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Randy Ford Author-U.S. ROUTE 40, Snapshots of history

       During the summer of 1948, young Jack Fisher assumed total control of his life.   Emancipated, and hard headed, he had just turned eighteen.   Like so many of his generation, he profited from his parents having survived the Great Depression, but as of yet, his capacity for resilience and self-sufficiency hadn’t been tested.

      His parents celebrated the Great Depression, as a time of challenge, challenges met and overcome.   The need for dogged thrift, and the lively remembrance of the days before the war when people managed on cream and egg money, times when his mother and dad exchanged butter and eggs for kerosene and gas and called it even, led to a strong sense of insecurity and a need for possessions.   His principle inheritance, therefore, was tied to the price of gasoline, sugar, navy beans, fig bars, and gingersnaps.   Even with the advent of better times, they were driven by the memory of hard times; and from an early age, Jack knew that one day he would try to escape.

       He didn’t want to be like his pop and waste his life pumping gas.   He talked of becoming a bum, which particularly irritated his folks.   He was also particularly good at exasperating Margo, his younger sister.   The most tragic event of her young life came when Jack disappeared without taking her with him.   No sister could’ve hoped for a better brother, which made life without him more depressing.   She told her friends that he died of cancer.

       Teased by the constant traffic of U.S. Route 40, Margo waited for her turn, when she too would leave, but felt hampered by limitations placed on her by her sex.   On the other hand, she had her imagination and used it to go places and to get to know people.   She liked to talk to strangers, and by doing it she hoped to find someone who had met her brother.

      She pictured Jack traveling the length of Route U.S 40, back and forth, beckoned on by the Burma-Shave sign sequences and welcomed by the familiar flashing, pulsation signs that blinked “eat,” “drink,” and “sleep.”

       Such were the ironies of life, that it was, in reality, his dad’s own Asian experience that fired the boy’s imagination.   Dangers not spoken of, or exploits spoken of in almost a flippant manner, Jack’s dad tended to gloss over the reality of war.   The boy knew that it had been a pretty harrowing time; but how could his dad really speak about how he felt about plunging his bayonet into a man’s body, or the helter-skelter spilling of blood.   Pardon this sin of omission.   Rather than the almost total destruction of Manila, he preferred to downplay the horror and dwell on his fondness for leggy stage performances and those places where the bitterness of the war could be momentarily forgotten.   He was very taken by the Filipinos and the emotional reception they gave.   They were so much more musical than the people he knew in Indiana, while the same melodic and rhythmic variations were sung and played.   “Aloho Oe,” as he stood and clapped in speechless gratitude.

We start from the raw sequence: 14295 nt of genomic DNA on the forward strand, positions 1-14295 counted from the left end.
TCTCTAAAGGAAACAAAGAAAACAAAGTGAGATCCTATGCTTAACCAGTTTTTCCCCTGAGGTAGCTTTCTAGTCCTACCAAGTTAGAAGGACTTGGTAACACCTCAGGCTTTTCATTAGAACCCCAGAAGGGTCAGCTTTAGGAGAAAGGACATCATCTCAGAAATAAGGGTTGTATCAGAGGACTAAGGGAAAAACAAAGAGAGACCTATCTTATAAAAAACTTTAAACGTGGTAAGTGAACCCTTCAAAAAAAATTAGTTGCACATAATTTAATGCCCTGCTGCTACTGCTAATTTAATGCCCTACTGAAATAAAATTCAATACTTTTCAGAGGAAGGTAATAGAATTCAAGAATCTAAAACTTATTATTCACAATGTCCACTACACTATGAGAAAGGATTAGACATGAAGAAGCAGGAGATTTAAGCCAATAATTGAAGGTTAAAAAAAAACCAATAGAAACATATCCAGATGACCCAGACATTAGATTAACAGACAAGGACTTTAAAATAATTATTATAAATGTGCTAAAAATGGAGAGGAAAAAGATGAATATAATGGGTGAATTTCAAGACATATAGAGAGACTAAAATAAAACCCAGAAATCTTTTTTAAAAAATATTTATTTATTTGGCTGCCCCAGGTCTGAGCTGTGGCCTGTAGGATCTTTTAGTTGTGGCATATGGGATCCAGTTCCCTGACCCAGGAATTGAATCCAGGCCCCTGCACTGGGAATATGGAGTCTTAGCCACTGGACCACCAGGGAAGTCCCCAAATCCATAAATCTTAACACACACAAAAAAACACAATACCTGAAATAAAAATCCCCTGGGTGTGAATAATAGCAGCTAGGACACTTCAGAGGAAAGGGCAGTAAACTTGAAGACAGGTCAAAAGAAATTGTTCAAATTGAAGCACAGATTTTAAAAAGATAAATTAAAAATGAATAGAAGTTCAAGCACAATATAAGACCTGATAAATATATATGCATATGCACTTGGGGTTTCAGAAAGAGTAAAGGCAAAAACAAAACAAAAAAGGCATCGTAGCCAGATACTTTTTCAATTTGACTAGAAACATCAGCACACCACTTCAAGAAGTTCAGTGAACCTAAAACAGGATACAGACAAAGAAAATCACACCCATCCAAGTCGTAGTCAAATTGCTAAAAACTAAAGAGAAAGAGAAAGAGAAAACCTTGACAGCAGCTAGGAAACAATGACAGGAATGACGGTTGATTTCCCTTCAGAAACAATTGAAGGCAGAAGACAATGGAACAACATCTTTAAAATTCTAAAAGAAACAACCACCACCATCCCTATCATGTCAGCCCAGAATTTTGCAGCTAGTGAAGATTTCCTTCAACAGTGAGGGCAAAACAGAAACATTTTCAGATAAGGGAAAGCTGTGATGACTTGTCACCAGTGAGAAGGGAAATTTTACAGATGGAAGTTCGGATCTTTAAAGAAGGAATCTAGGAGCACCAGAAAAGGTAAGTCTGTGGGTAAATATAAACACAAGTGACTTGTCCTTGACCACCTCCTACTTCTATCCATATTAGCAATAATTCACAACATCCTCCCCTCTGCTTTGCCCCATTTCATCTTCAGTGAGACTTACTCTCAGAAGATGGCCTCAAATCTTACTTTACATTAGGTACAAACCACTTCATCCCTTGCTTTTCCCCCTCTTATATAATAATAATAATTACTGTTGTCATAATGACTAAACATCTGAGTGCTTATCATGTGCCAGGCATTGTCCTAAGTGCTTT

From the very outset of her patronage of the art scene, Margo was honest enough to admit her roots.   Choosing Chicago had been deliberate.   Pragmatism ruled her thinking.   With family near, if the sweet life turned sour, she could always return to her small hometown.   To, therefore, openly announce her enmity toward her parents as her brother did seemed senseless; but, in hindsight, Margo later felt Jack said scurrilous things only to provoke their father and didn’t really mean them.   Quite the opposite of her sibling, it seemed most essential for her to keep in close contact with her family.

       Accordingly, her passions were kept in check by fear; that meant she never followed her brother.   His occasional letters spawn the idea that he lived a life filled with exotic adventures, a free spirit, who wore blue jeans and loose shirts that hid a money belt stuffed with a passport and $10 American Express traveler’s checks.   As she read his letters, she allowed her imagination free reign.   She spent hours daydreaming and calculating how to travel on a shoestring.   She imagined meeting a decent headhunter, or without a guide penetrating the Amazon.   More than once, having packed a duffel bag, she found herself hesitating and then gravitating towards Chicago.   Thus, she became more and more interested in choices that included the son of an Italian immigrant and enthusiasm for art and poets.

       Before Chicago, a highway best defined her life.   In place of open land and sky, crickets and cicadas, there was a hodgepodge of contradictory visions.   To see beyond the constant traffic, the signs and the telephone poles and be amazed by a landscape of pastures and trees, to detect creosote between telephone poles and catch the dim trajectories of birds high in the sky, all of that took an artist’s eye.   The very bleakness of the gas stations and motels, the use-car lots and trailer courts stimulated her.

       By the 50’s, to attract motorist off the newly constructed freeway, her father ranchified their gas station.   This expense generated new business, but in no way could he compete with the big truck stops of major oil companies.   For the first time, Margo’s mom didn’t have to help with the business.   Since she didn’t have to work anymore, she could keep an immaculate house and could concentrate on her soaps; so during those years, she lived a dream of being a full time housewife.